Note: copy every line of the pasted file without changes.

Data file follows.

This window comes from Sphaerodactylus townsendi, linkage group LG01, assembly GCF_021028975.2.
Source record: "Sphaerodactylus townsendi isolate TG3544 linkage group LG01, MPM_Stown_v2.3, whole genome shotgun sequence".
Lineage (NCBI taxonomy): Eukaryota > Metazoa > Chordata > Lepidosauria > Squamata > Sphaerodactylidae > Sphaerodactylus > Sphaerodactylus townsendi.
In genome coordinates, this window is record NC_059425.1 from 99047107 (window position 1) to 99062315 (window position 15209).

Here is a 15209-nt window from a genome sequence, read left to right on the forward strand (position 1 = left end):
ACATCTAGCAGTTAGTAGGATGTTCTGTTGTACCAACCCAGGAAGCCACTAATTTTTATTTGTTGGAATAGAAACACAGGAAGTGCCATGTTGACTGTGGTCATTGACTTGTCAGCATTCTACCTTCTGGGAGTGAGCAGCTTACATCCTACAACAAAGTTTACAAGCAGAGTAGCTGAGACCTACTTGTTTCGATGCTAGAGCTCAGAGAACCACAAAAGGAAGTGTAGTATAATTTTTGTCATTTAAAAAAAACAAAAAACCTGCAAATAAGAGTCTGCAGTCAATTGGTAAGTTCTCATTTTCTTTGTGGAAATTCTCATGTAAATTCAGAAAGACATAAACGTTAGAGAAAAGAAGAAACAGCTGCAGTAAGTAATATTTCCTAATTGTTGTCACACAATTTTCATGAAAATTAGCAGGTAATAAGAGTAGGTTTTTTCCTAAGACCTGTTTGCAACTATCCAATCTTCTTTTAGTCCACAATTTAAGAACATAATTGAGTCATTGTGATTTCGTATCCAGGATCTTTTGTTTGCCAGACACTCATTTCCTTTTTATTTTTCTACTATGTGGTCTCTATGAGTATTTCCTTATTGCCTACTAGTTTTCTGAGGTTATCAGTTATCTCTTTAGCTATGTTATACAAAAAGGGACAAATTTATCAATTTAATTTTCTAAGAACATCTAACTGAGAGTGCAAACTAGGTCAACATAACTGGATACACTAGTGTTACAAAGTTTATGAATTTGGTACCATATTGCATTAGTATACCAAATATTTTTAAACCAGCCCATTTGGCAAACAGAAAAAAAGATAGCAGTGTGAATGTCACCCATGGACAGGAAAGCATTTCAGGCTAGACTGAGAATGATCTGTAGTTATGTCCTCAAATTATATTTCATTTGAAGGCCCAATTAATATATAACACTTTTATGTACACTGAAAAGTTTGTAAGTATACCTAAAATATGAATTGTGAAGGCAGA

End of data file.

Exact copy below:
This window comes from Sphaerodactylus townsendi, linkage group LG01, assembly GCF_021028975.2.
Source record: "Sphaerodactylus townsendi isolate TG3544 linkage group LG01, MPM_Stown_v2.3, whole genome shotgun sequence".
Lineage (NCBI taxonomy): Eukaryota > Metazoa > Chordata > Lepidosauria > Squamata > Sphaerodactylidae > Sphaerodactylus > Sphaerodactylus townsendi.
In genome coordinates, this window is record NC_059425.1 from 99047107 (window position 1) to 99062315 (window position 15209).

Here is a 15209-nt window from a genome sequence, read left to right on the forward strand (position 1 = left end):
ACATCTAGCAGTTAGTAGGATGTTCTGTTGTACCAACCCAGGAAGCCACTAATTTTTATTTGTTGGAATAGAAACACAGGAAGTGCCATGTTGACTGTGGTCATTGACTTGTCAGCATTCTACCTTCTGGGAGTGAGCAGCTTACATCCTACAACAAAGTTTACAAGCAGAGTAGCTGAGACCTACTTGTTTCGATGCTAGAGCTCAGAGAACCACAAAAGGAAGTGTAGTATAATTTTTGTCATTTAAAAAAAACAAAAAACCTGCAAATAAGAGTCTGCAGTCAATTGGTAAGTTCTCATTTTCTTTGTGGAAATTCTCATGTAAATTCAGAAAGACATAAACGTTAGAGAAAAGAAGAAACAGCTGCAGTAAGTAATATTTCCTAATTGTTGTCACACAATTTTCATGAAAATTAGCAGGTAATAAGAGTAGGTTTTTTCCTAAGACCTGTTTGCAACTATCCAATCTTCTTTTAGTCCACAATTTAAGAACATAATTGAGTCATTGTGATTTCGTATCCAGGATCTTTTGTTTGCCAGACACTCATTTCCTTTTTATTTTTCTACTATGTGGTCTCTATGAGTATTTCCTTATTGCCTACTAGTTTTCTGAGGTTATCAGTTATCTCTTTAGCTATGTTATACAAAAAGGGACAAATTTATCAATTTAATTTTCTAAGAACATCTAACTGAGAGTGCAAACTAGGTCAACATAACTGGATACACTAGTGTTACAAAGTTTATGAATTTGGTACCATATTGCATTAGTATACCAAATATTTTTAAACCAGCCCATTTGGCAAACAGAAAAAAAGATAGCAGTGTGAATGTCACCCATGGACAGGAAAGCATTTCAGGCTAGACTGAGAATGATCTGTAGTTATGTCCTCAAATTATATTTCATTTGAAGGCCCAATTAATATATAACACTTTTATGTACACTGAAAAGTTTGTAAGTATACCTAAAATATGAATTGTGAAGGCAGA